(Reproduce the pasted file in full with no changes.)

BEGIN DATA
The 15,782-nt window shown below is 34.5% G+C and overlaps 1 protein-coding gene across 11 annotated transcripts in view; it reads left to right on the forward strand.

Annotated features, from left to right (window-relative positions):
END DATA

The 15,782-nt window shown below is 34.5% G+C and overlaps 1 protein-coding gene across 11 annotated transcripts in view; it reads left to right on the forward strand.

Annotated features, from left to right (window-relative positions):